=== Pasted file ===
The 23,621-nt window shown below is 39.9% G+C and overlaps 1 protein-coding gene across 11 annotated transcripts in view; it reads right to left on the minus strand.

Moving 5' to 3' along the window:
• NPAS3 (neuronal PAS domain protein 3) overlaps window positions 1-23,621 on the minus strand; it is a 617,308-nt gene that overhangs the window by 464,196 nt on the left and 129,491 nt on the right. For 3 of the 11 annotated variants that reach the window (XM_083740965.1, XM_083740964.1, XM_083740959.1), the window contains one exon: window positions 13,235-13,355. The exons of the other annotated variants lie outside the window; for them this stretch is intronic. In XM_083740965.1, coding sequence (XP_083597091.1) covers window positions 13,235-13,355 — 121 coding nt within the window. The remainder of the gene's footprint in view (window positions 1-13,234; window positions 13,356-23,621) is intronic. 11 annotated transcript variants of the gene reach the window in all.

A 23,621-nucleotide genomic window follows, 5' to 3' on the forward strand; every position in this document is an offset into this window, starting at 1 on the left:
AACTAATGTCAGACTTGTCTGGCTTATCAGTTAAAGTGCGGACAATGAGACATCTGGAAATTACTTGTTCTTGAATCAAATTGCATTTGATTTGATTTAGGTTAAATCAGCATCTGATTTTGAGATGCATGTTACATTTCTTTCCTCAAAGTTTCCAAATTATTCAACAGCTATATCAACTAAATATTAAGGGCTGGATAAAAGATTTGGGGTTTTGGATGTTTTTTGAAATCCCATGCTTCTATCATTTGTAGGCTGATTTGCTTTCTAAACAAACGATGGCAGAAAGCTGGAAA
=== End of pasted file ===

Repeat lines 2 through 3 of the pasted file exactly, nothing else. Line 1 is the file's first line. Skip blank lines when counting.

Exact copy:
Moving 5' to 3' along the window:
• NPAS3 (neuronal PAS domain protein 3) overlaps window positions 1-23,621 on the minus strand; it is a 617,308-nt gene that overhangs the window by 464,196 nt on the left and 129,491 nt on the right. For 3 of the 11 annotated variants that reach the window (XM_083740965.1, XM_083740964.1, XM_083740959.1), the window contains one exon: window positions 13,235-13,355. The exons of the other annotated variants lie outside the window; for them this stretch is intronic. In XM_083740965.1, coding sequence (XP_083597091.1) covers window positions 13,235-13,355 — 121 coding nt within the window. The remainder of the gene's footprint in view (window positions 1-13,234; window positions 13,356-23,621) is intronic. 11 annotated transcript variants of the gene reach the window in all.